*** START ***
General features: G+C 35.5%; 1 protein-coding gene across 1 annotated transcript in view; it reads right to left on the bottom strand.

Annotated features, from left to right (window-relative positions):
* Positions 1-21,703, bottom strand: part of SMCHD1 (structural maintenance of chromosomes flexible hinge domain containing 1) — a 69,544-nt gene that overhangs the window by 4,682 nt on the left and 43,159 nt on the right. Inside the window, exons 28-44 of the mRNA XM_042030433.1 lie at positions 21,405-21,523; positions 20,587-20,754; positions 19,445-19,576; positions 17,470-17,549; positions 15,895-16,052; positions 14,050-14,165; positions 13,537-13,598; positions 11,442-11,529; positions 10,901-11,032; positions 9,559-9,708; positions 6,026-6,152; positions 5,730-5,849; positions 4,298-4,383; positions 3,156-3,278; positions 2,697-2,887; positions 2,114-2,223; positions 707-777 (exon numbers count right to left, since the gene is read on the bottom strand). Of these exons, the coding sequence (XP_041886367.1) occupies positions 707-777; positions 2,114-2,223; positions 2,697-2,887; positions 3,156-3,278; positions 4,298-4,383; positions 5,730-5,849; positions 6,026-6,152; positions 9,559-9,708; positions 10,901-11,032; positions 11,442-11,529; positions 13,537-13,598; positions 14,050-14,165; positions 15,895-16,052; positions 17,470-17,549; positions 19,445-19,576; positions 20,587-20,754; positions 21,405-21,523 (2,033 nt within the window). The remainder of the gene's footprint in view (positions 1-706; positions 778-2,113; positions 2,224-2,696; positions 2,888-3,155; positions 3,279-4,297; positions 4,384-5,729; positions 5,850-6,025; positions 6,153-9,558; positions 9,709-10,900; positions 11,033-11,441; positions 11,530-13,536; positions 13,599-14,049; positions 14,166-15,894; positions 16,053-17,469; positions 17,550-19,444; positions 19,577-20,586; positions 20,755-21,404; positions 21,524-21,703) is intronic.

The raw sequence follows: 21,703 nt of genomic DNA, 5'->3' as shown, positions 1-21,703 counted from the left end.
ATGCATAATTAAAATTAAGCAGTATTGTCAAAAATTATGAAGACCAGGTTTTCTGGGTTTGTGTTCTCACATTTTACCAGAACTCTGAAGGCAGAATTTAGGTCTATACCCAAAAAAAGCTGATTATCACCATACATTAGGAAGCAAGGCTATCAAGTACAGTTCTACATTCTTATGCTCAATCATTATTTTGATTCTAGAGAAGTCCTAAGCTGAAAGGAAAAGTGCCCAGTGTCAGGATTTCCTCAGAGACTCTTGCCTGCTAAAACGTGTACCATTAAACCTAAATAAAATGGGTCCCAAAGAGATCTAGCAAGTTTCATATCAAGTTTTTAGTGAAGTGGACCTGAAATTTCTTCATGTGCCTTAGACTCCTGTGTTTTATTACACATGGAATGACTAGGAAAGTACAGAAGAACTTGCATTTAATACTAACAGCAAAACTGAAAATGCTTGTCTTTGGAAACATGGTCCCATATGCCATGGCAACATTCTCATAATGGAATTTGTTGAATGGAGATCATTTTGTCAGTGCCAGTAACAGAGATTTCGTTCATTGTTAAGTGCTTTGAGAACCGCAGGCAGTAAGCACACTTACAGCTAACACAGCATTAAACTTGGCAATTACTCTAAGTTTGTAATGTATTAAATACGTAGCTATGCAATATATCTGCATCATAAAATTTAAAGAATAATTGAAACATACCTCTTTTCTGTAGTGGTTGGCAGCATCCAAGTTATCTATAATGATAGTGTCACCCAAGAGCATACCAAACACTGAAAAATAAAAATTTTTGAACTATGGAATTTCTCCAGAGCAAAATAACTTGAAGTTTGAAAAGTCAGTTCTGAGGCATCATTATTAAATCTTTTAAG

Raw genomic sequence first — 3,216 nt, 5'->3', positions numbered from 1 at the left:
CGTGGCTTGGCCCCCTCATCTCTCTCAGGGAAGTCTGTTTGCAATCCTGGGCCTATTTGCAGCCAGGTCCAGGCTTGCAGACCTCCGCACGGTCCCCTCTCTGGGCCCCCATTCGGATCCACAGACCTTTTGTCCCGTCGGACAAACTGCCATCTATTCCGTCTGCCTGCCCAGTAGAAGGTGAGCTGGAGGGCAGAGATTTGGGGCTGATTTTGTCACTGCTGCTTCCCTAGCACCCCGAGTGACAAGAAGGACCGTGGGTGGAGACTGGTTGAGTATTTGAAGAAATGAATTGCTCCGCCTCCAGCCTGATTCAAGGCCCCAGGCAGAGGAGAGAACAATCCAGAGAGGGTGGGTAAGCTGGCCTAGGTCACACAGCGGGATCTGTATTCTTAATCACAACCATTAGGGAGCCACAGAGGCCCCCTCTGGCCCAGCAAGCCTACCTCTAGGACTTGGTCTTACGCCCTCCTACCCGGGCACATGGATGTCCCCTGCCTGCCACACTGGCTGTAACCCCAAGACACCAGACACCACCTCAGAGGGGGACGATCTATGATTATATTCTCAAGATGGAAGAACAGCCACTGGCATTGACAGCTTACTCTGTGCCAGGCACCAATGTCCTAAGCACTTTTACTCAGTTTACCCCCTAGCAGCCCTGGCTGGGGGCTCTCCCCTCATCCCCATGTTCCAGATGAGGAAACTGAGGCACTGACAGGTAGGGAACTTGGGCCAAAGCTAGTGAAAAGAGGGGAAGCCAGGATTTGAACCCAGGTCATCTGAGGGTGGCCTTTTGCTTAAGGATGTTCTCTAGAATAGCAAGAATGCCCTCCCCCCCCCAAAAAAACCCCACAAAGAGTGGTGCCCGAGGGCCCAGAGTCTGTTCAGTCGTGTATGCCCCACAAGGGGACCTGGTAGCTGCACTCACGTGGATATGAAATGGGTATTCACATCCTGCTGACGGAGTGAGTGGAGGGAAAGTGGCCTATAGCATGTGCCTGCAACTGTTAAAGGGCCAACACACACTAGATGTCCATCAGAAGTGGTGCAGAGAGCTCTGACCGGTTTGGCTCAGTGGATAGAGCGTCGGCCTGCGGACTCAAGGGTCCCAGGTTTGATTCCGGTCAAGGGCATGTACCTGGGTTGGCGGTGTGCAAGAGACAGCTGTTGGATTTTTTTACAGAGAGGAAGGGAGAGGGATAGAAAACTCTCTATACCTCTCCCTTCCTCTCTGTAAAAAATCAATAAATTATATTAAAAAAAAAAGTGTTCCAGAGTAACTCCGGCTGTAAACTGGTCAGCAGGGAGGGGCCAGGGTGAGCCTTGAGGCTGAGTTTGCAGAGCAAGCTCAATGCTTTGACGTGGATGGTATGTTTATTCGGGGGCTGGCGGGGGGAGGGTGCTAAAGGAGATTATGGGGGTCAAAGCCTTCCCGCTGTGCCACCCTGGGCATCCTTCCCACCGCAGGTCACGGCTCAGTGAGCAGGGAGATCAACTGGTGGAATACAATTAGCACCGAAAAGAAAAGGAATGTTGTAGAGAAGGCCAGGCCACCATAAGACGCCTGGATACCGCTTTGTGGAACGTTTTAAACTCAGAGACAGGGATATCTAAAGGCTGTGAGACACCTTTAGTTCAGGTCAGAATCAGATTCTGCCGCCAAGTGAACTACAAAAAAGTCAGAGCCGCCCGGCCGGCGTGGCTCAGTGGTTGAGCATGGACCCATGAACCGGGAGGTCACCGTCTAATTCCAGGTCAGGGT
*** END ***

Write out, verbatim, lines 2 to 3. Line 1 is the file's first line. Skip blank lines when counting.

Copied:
Annotated features, from left to right (window-relative positions):
* Positions 1-21,703, bottom strand: part of SMCHD1 (structural maintenance of chromosomes flexible hinge domain containing 1) — a 69,544-nt gene that overhangs the window by 4,682 nt on the left and 43,159 nt on the right. Inside the window, exons 28-44 of the mRNA XM_042030433.1 lie at positions 21,405-21,523; positions 20,587-20,754; positions 19,445-19,576; positions 17,470-17,549; positions 15,895-16,052; positions 14,050-14,165; positions 13,537-13,598; positions 11,442-11,529; positions 10,901-11,032; positions 9,559-9,708; positions 6,026-6,152; positions 5,730-5,849; positions 4,298-4,383; positions 3,156-3,278; positions 2,697-2,887; positions 2,114-2,223; positions 707-777 (exon numbers count right to left, since the gene is read on the bottom strand). Of these exons, the coding sequence (XP_041886367.1) occupies positions 707-777; positions 2,114-2,223; positions 2,697-2,887; positions 3,156-3,278; positions 4,298-4,383; positions 5,730-5,849; positions 6,026-6,152; positions 9,559-9,708; positions 10,901-11,032; positions 11,442-11,529; positions 13,537-13,598; positions 14,050-14,165; positions 15,895-16,052; positions 17,470-17,549; positions 19,445-19,576; positions 20,587-20,754; positions 21,405-21,523 (2,033 nt within the window). The remainder of the gene's footprint in view (positions 1-706; positions 778-2,113; positions 2,224-2,696; positions 2,888-3,155; positions 3,279-4,297; positions 4,384-5,729; positions 5,850-6,025; positions 6,153-9,558; positions 9,709-10,900; positions 11,033-11,441; positions 11,530-13,536; positions 13,599-14,049; positions 14,166-15,894; positions 16,053-17,469; positions 17,550-19,444; positions 19,577-20,586; positions 20,755-21,404; positions 21,524-21,703) is intronic.